Training Programs

10 Brand Building Sources for Driving Website Traffic

Using a variety of media platforms to build your brand and drive awareness and traffic to your website

Next is our brand building bucket. Again, sources that are really good for brand awareness. First on our list is podcasts. Don, you want to talk about The Economist’s, The Intelligence podcast?

Brand Builders: Podcasts

Don Nicholas:
Sure. They’ve been at this for a long time and I kind of noticed them because I’m a breakfast listener. Every morning I get up and I listen to the Intelligence Podcast on my Alexa device. You can also get it obviously from the website, it’s actually any number of different ways that you can tie into this. In a nutshell, it’s an author-highlighting vehicle. Jason Palmer, who’s the host, will interview anywhere between three and five authors that have written articles that are in the current weekly issue of the Economist or the sister publication, which I think is 1843, which I think it’s the year the Economist was founded. And the stories are of course interesting in their own right.

Don Nicholas:
And during the podcast usually I think it’s the second break Jason will come back and say and if you want to get a lot more great analysis and insight like this go to the economist.com/theintelligence for the most advantageous offer in your area. They’re really doing it at some level to drive paid subs. And in fact, in talking to the folks at the Economist, they actually know that this is a valuable source for paid orders, but of course it’s building brand, it’s building awareness and it’s driving traffic back to the website. So it’s really a trifecta in terms of its audience development effectiveness.

Kim Mateus:
Yeah. Wonderful source. Next on the list is Instagram. The case study we’re using here is the Old Farmer’s Almanac. Another very, very old brand and publishing some 1792, a sister company under the Yankee Publishing Inc umbrella. What they’re doing on Instagram, which is what I think a lot of publishers sort of acknowledge is that it’s really what they call a pure play engagement. There’s very little ROI here due to the lack of links. You cannot easily link back to your website from Instagram but it’s helping them to create awareness with new audiences. Everything they do here is very carefully put out so that it stays on brand with their specific fonts and everything. They do contests and giveaways on Instagram. They’ll occasionally tie into something that might be happening from a pop culture standpoint, they showcase their best photography, really putting their best foot forward from a brand image standpoint.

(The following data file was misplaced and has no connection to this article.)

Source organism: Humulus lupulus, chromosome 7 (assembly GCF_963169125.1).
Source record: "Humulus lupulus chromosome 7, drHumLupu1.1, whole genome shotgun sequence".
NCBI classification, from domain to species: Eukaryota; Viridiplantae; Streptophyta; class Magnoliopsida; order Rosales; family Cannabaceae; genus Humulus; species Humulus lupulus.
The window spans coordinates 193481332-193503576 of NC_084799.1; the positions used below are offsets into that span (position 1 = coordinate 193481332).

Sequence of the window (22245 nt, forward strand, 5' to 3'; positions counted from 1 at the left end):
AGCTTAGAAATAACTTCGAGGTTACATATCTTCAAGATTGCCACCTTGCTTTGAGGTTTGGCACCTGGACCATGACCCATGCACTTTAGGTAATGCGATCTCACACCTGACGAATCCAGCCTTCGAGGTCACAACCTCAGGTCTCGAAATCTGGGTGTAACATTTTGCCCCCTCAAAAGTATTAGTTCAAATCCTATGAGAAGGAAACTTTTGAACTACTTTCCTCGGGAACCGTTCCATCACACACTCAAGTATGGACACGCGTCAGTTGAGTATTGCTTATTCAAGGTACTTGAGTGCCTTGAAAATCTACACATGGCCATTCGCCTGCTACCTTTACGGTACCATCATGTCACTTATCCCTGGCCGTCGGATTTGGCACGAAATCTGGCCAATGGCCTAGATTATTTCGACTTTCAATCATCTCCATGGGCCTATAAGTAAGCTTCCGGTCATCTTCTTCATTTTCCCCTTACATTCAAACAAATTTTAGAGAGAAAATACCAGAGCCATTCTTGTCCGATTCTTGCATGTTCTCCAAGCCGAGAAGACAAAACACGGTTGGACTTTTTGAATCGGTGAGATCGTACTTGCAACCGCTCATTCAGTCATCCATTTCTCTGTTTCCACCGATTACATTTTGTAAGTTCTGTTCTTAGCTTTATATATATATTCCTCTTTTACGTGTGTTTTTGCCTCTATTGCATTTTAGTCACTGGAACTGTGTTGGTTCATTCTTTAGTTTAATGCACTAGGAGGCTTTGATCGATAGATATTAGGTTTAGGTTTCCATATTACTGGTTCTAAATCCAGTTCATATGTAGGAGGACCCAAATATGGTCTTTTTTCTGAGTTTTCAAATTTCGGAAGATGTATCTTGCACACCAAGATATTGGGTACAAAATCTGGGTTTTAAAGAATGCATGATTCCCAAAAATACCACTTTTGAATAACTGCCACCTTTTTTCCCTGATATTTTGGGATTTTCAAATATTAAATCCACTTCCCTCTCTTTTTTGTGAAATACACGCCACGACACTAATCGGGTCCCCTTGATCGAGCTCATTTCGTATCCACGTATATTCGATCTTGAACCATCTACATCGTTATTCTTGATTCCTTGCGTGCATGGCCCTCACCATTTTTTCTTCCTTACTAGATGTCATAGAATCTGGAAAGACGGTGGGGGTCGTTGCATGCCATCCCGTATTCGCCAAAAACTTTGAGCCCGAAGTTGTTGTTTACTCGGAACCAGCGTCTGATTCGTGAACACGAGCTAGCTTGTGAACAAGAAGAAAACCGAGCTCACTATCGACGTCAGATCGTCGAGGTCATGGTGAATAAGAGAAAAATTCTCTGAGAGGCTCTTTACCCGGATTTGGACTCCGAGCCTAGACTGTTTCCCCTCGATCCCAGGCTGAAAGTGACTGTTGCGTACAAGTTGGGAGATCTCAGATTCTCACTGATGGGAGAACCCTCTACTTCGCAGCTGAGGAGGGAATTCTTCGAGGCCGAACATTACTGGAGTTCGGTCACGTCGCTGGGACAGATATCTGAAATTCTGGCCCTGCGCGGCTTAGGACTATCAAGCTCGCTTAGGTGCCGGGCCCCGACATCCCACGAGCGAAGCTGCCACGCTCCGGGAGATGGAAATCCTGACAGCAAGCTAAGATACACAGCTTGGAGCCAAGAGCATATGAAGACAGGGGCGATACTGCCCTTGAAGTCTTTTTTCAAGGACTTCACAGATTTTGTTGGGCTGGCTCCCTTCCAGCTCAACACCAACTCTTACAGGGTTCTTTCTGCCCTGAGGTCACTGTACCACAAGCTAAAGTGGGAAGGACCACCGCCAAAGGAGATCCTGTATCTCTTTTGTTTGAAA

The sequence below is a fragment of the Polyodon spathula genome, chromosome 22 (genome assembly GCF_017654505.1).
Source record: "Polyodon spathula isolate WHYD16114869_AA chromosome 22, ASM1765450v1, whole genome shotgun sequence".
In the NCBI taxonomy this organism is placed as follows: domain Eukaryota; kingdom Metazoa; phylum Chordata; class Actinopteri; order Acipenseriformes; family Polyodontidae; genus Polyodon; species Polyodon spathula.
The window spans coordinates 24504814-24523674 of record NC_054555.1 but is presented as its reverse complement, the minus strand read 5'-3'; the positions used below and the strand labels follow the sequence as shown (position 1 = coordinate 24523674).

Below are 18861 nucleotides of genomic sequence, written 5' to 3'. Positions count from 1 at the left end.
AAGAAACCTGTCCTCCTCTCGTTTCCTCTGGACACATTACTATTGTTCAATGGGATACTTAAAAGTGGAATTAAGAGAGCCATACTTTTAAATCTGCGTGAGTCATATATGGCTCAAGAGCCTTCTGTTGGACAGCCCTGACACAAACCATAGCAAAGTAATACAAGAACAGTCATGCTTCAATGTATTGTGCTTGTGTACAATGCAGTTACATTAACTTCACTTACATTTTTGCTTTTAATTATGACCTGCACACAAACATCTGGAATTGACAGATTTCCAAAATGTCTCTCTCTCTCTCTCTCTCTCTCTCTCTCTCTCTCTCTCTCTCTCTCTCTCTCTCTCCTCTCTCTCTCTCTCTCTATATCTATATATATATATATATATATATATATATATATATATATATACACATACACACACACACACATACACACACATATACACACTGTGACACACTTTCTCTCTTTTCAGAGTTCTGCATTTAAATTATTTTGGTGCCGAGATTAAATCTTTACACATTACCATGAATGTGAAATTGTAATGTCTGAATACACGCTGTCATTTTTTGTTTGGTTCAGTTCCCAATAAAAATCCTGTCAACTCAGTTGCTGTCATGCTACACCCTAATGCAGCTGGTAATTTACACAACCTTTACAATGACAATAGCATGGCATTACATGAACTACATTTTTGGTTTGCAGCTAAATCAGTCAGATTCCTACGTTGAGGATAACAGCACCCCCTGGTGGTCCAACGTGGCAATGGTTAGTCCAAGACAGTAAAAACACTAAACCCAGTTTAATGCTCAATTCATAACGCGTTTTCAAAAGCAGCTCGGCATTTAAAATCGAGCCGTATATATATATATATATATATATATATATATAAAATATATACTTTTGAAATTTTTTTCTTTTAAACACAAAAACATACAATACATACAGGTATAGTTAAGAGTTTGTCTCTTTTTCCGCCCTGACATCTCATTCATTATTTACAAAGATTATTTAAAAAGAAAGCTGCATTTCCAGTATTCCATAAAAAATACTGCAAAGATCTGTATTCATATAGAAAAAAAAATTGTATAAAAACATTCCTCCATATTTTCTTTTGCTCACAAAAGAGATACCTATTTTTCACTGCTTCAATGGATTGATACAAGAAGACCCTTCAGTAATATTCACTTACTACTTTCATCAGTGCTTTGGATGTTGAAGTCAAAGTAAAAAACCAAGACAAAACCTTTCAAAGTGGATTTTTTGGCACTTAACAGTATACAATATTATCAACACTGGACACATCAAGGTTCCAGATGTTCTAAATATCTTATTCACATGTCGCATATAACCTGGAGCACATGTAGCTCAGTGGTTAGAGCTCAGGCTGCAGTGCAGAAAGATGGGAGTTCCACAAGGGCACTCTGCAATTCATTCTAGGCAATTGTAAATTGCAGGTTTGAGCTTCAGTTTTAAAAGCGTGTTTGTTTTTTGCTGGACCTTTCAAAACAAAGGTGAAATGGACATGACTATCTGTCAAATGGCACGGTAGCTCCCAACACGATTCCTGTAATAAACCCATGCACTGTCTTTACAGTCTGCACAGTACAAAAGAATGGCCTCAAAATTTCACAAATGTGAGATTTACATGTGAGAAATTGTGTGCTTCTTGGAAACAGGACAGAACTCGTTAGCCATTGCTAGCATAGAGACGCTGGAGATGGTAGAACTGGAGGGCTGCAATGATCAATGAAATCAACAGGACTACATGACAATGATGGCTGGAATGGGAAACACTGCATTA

Brand Builders: Instagram

Kim Mateus:
And the other thing they can get away with here more so than in Facebook, organically anyway, is the occasional promotion of their store products. They will carefully throw in a promotion on their Almanac product, for example, or one of the new membership clubs that we’ve helped them with—good for that as well.

Next is YouTube and the publisher example we’re using gear as The Atlantic. In 2017, The Atlantic made the decision to go YouTube first. So instead of licensing a video player from like a bright cove or something similar, they use YouTube as their video player. And since they made this decision, their YouTube channel has grown exponentially to now more than 530,000 subscribers. And we’ve heard anytime a publisher prioritizes the platform that it doesn’t control like a YouTube, there is a little bit of risk. From The Atlantic’s standpoint, they chose YouTube as their primary focus because they can build a reliable audience through these people who were subscribing because of the high engagement rates.

Brand Builders: Youtube

Kim Mateus:
It is wonderful for audience development and it’s also a significant monetization strategy for them as they’re able to sell ads against these videos. It’s a double effect of audience development and monetization.

The next one is books. And we’re talking about hard copy books. Don, do you want to tell them the Motley Fool story and how they explained why they have a big, huge successful website generate all their revenue really digitally. Why didn’t they think it was important to have a physical book out there at the marketplace?

Brand Builders: Books

Don Nicholas: